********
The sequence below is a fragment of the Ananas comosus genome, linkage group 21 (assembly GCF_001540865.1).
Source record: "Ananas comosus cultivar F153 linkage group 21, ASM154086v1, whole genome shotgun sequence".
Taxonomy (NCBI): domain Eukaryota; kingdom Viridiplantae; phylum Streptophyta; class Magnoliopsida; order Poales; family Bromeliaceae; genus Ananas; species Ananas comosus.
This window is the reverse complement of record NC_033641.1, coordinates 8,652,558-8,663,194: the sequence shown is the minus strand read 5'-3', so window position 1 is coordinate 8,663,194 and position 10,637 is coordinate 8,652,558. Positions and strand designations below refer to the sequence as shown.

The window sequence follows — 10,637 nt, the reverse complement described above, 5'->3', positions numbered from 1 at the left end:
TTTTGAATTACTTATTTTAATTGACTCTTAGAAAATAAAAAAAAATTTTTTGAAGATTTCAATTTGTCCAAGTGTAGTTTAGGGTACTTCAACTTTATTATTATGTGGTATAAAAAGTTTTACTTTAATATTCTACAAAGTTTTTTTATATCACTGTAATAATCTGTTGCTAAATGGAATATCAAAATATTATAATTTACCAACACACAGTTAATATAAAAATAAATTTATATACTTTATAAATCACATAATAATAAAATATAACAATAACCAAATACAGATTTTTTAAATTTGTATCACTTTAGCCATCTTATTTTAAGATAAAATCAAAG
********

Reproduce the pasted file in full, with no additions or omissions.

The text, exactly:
The sequence below is a fragment of the Ananas comosus genome, linkage group 21 (assembly GCF_001540865.1).
Source record: "Ananas comosus cultivar F153 linkage group 21, ASM154086v1, whole genome shotgun sequence".
Taxonomy (NCBI): domain Eukaryota; kingdom Viridiplantae; phylum Streptophyta; class Magnoliopsida; order Poales; family Bromeliaceae; genus Ananas; species Ananas comosus.
This window is the reverse complement of record NC_033641.1, coordinates 8,652,558-8,663,194: the sequence shown is the minus strand read 5'-3', so window position 1 is coordinate 8,663,194 and position 10,637 is coordinate 8,652,558. Positions and strand designations below refer to the sequence as shown.

The window sequence follows — 10,637 nt, the reverse complement described above, 5'->3', positions numbered from 1 at the left end:
TTTTGAATTACTTATTTTAATTGACTCTTAGAAAATAAAAAAAAATTTTTTGAAGATTTCAATTTGTCCAAGTGTAGTTTAGGGTACTTCAACTTTATTATTATGTGGTATAAAAAGTTTTACTTTAATATTCTACAAAGTTTTTTTATATCACTGTAATAATCTGTTGCTAAATGGAATATCAAAATATTATAATTTACCAACACACAGTTAATATAAAAATAAATTTATATACTTTATAAATCACATAATAATAAAATATAACAATAACCAAATACAGATTTTTTAAATTTGTATCACTTTAGCCATCTTATTTTAAGATAAAATCAAAG